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Connecticut Senate passes early voting bill, new system allows up to 14 days of in-person voting

FILE: Cody Richter 21, drops off his ballot for his first presidential election at the West Hartford Town Hall ballot box on October 28, 2020 in West Hartford, Connecticut.
Joe Amon
Connecticut Public
FILE: Cody Richter, 21, drops off his ballot for his first presidential election at the West Hartford Town Hall ballot box on October 28, 2020 in West Hartford, Connecticut.

Connecticut voters will have 14 days to cast their general election ballots early and in person under a bill that cleared the state Senate early Wednesday and now heads to the governor's desk.

The governor said in a statement Wednesday he plans to sign the measure into law in the coming days.

The Senate approved the bill by a 27-7 vote. The action comes six months after voters approved a state constitutional amendment that essentially gave the Democratic-controlled General Assembly the go-ahead to create a new, in-person early voting system. The legislation, which affects general elections, primaries and special elections held on or after Jan. 1, 2024, already cleared the House of Representatives earlier this month.

"Connecticut is finally catching up with 46 other states that currently have early voting," said state Sen. Mae Flexer, the Democratic co-chair of the Government Administration and Elections Committee. She said the average number of early voting days in those other states is currently 22.

Connecticut's bill also allows seven early voting days for most primaries and four for presidential primaries and special elections.

On Tuesday, the Senate passed a separate elections matter, in the form of a resolution, that places a question on the November 2024 ballot about whether the state constitution should be further changed to allow for no-excuses absentee voting. Absentee ballots are currently limited to specific excuses in Connecticut, such as being out of town on Election Day, active military service or sickness, a provision added during the pandemic.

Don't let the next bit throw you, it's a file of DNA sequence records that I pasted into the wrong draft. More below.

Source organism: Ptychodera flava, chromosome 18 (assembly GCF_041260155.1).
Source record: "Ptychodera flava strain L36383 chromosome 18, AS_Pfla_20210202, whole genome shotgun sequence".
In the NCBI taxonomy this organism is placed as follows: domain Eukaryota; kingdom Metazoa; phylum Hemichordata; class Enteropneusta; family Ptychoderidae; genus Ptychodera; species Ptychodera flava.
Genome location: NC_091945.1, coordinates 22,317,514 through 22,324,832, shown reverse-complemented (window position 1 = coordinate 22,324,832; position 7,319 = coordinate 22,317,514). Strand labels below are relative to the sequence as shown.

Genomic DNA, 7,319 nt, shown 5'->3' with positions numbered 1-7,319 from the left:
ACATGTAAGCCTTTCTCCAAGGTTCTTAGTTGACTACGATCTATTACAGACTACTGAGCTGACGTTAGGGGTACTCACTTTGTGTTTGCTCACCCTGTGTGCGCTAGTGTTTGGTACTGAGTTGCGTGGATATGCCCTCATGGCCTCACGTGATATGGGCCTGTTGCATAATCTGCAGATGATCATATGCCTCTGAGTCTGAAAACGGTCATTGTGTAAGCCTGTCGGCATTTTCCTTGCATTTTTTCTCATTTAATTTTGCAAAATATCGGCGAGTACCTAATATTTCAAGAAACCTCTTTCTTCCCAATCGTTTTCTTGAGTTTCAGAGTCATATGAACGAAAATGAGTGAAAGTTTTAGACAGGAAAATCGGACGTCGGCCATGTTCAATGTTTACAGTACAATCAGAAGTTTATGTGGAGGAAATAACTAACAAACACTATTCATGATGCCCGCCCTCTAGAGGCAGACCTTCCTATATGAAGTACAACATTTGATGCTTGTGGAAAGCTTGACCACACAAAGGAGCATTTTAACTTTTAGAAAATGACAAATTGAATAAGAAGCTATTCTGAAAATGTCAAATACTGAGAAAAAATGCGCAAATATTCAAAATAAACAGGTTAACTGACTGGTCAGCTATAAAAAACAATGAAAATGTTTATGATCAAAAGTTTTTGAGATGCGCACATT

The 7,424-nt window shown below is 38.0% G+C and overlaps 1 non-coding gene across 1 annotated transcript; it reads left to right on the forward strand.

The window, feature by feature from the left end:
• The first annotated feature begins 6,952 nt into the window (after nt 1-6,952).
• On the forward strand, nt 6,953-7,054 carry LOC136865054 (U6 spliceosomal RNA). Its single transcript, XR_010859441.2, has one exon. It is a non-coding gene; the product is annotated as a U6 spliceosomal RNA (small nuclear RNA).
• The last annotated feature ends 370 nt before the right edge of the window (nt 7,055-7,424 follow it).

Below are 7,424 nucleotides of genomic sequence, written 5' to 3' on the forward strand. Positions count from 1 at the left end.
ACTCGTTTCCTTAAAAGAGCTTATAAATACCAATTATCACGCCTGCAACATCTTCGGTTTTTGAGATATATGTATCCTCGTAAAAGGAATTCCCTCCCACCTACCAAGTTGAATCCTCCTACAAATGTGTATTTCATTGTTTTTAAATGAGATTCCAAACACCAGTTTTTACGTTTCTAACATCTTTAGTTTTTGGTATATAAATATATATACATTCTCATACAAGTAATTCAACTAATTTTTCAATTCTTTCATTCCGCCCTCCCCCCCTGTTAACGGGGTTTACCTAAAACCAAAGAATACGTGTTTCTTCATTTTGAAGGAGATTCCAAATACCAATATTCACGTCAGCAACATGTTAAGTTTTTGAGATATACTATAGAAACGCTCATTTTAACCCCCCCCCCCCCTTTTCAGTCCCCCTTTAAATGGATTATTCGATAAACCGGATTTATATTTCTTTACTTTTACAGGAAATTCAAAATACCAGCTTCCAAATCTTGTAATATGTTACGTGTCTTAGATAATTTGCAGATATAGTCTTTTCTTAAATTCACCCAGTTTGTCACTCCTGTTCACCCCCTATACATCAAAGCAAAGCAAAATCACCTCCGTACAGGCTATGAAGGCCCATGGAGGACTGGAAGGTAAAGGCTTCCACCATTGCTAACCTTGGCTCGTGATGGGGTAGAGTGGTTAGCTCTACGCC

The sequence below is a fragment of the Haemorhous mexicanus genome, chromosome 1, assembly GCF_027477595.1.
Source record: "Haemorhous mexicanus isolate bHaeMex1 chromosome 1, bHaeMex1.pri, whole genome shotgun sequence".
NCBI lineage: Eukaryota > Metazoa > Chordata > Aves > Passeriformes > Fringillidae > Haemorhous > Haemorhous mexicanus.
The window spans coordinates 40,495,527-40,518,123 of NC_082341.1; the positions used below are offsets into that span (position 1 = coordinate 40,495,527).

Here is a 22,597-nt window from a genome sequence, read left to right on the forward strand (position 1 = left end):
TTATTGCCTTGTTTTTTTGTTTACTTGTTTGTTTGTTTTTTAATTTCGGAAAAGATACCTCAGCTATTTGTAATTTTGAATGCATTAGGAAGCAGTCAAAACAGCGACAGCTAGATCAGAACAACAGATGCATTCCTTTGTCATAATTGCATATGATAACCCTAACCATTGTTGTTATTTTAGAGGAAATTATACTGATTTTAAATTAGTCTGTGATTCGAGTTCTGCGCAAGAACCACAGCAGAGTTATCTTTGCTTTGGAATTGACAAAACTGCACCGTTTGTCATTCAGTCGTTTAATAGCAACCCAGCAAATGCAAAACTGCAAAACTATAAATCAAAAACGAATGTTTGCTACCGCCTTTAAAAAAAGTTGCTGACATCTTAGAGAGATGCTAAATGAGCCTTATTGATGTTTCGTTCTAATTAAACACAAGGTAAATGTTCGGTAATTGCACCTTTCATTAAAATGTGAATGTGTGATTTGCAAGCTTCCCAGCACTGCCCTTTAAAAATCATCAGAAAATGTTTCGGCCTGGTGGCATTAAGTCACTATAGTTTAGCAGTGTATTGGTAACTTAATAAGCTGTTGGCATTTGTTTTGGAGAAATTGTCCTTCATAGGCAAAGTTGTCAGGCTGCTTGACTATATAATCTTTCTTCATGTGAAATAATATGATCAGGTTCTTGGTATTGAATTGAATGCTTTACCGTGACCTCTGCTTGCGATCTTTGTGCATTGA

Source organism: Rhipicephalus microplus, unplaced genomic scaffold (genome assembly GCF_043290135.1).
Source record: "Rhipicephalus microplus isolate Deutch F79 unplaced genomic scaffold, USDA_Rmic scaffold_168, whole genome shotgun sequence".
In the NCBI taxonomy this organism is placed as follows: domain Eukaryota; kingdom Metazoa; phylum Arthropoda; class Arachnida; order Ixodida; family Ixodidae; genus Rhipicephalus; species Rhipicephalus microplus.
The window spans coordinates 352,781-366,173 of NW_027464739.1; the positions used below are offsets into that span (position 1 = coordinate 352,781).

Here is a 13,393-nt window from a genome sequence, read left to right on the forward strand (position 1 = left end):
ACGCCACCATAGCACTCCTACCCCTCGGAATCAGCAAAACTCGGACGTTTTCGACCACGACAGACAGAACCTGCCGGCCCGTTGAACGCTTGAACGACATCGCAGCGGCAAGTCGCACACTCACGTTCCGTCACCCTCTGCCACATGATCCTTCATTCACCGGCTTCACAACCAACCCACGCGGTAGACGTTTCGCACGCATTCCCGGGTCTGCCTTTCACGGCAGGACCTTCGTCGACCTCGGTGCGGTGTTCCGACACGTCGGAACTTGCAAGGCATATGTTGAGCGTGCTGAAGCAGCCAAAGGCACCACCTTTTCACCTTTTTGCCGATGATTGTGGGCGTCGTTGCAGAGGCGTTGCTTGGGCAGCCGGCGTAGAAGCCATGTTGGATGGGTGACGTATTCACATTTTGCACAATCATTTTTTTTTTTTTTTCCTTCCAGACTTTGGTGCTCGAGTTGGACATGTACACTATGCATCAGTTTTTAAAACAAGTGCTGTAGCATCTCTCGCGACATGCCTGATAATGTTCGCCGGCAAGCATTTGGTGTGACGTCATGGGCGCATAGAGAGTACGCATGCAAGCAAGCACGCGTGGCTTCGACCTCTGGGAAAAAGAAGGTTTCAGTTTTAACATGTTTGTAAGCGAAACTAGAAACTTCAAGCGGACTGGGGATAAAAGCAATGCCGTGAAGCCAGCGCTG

Democratic Gov. Ned Lamont has expressed support for both proposals.

“We are one of the only states in the nation that do not allow early voting, and once I sign this bill Connecticut will finally implement this long-overdue, needed reform,” Lamont said in statement. “In today’s economy, it is not realistic to expect every eligible citizen to travel in person to one specific location during a limited set of hours on a Tuesday to cast their ballot."

State Sen. Rob Sampson, the top Senate Republican on the elections committee, voted against the two election bills, criticizing the early voting proposal in particular for being crafted without Republican input.

Sampson offered multiple amendments he said would improve the legislation and help restore voter confidence, including limiting the number of early voting days and ensuring people don't wait longer than a half-hour to vote.

Each amendment failed along partisan lines, including a much-debated proposal to require that voters present a photo identification at the polls.

“The glaring issue is this is not a bipartisan product,” Sampson said of the bill. He questioned whether a l4-day stretch of early voting was really what voters had in mind when they originally agreed to amend the constitution six months ago. He criticized the original ballot question for being too broad.

Connecticut’s constitution for years has dictated the time, place and manner of elections, essentially requiring voters to cast ballots at their local polling place on Election Day unless they qualified for absentee ballots. Advocates for early voting say busy people want options for when they can cast ballots. But some critics have questioned whether the state's 169 cities and towns can find enough staff to offer 14 days of early voting.

The legislation requires every municipality to establish at least one early voting location. They may establish more if they choose.

The Associated Press contributed to this report.

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